Inside this protective enclosure were gardens, ponds, pavilions, palaces and other structures.Among other structures, large reservoirs, important for conserving water in a climate with rainy and dry seasons, and elaborate aqueducts, some with a slope as finely calibrated as one inch to the mile, are most notable.Sri Lankan dynastic history ended in 1815, when the island became part of the British Empire.Succeeding kingdoms of Sri Lanka would maintain a large number of Buddhist schools and monasteries and support the propagation of Buddhism into other countries in Southeast Asia.Ancient cemeteries that were used before 600 BC and other signs of advanced civilization has also been discovered in Sri Lanka.Sinhalese history traditionally starts in 543 BC with the arrival of Prince Vijaya, a semi-legendary prince who sailed with 700 followers to Sri Lanka, after being expelled from Vanga Kingdom (present-day Bengal).Along with the Maldives, Sri Lanka is one of only two South Asian countries rated "high" on the Human Development Index (HDI), with its HDI rating and per capita income the highest among South Asian nations.In antiquity, Sri Lanka was known to travellers by a variety of names.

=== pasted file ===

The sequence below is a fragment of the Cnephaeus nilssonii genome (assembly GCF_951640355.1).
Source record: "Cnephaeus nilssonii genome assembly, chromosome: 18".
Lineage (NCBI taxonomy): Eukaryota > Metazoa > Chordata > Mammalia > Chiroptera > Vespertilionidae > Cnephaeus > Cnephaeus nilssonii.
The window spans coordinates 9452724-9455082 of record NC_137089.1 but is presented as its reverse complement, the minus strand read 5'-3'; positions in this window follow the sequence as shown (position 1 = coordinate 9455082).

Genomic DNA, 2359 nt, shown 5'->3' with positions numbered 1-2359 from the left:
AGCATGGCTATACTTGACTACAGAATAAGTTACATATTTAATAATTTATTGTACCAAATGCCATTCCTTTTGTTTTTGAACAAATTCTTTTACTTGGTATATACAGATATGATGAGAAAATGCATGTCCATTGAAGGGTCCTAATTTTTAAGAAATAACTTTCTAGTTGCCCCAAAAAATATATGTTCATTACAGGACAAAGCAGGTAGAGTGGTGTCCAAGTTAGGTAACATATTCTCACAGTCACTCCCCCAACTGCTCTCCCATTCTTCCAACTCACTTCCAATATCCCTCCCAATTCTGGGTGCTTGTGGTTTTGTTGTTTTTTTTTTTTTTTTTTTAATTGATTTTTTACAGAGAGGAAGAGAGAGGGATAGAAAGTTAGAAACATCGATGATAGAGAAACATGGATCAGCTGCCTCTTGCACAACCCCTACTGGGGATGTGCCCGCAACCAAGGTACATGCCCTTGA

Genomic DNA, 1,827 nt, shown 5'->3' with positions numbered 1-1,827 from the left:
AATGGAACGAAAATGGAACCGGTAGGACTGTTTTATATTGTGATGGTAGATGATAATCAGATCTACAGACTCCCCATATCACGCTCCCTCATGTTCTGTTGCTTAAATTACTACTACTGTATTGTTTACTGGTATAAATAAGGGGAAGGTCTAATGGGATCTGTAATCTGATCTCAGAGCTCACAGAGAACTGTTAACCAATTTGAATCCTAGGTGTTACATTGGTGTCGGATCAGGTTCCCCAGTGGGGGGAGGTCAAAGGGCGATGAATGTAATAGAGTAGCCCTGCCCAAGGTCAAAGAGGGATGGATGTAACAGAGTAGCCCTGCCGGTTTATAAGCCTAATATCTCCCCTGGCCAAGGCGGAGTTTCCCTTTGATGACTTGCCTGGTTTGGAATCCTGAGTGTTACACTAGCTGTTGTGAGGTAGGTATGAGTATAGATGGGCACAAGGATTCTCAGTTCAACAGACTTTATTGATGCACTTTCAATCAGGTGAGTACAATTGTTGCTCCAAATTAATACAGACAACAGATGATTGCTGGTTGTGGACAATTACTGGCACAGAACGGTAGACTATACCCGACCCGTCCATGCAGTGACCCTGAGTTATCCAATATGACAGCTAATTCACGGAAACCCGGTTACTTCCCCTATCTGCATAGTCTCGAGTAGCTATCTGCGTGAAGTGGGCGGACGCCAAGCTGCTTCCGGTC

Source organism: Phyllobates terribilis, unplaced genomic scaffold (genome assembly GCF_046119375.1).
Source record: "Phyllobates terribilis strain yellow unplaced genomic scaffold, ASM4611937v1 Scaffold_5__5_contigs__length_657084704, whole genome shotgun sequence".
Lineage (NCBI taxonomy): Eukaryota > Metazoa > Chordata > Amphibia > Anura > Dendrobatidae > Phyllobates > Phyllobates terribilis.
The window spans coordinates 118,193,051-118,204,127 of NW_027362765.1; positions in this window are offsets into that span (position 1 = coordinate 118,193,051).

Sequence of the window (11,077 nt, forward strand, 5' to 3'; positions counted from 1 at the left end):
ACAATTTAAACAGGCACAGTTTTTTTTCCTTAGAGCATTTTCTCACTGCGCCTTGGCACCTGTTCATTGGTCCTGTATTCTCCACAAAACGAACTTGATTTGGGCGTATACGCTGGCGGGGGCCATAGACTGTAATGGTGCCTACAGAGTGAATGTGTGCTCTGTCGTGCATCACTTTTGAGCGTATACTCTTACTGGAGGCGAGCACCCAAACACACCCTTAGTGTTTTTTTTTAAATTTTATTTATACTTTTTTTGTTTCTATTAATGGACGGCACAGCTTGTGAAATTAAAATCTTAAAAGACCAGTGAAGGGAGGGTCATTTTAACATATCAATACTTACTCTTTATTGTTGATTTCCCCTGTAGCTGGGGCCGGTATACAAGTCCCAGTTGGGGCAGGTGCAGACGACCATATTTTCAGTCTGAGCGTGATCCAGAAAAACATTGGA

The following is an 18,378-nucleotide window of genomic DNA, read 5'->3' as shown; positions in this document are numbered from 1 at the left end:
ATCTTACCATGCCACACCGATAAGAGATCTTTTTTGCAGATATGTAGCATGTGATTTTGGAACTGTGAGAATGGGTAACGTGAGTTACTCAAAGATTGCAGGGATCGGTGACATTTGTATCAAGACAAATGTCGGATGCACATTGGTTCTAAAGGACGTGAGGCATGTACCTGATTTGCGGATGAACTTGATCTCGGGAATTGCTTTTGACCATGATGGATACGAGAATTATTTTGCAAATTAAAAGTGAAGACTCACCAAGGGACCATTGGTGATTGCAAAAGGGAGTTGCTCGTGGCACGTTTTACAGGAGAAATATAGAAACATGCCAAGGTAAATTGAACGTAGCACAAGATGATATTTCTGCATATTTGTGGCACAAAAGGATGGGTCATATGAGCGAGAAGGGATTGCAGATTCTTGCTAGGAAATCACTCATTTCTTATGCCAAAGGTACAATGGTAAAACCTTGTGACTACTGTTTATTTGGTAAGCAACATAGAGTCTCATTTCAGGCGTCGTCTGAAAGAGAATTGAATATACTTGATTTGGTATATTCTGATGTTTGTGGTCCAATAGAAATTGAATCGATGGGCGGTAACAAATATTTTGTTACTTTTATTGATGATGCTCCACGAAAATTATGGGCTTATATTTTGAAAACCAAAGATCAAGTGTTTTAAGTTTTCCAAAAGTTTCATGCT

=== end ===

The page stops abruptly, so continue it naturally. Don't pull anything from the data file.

It is probable that many of the scriptures from Nalanda are preserved in Sri Lanka's many monasteries and that the written form of the Tipitaka, including Sinhalese Buddhist literature, were part of the University of Nalanda.
According to the Mahavamsa, the legendary Prince Vijaya named the land Tambapanni ("copper-red hands" or "copper-red earth"), because his followers' hands were reddened by the red soil of the area.
The era spans the Palaeolithic, Mesolithic and early Iron Ages.
The 19th-century Irish historian James Emerson Tennent theorized that Galle, a city in southern Sri Lanka, was the ancient seaport of Tarshish from which King Solomon is said to have drawn ivory, peacocks, and other valuables.
According to the Mahāvamsa, a chronicle written in Pāḷi, the original inhabitants of Sri Lanka are the Yakshas and Nagas.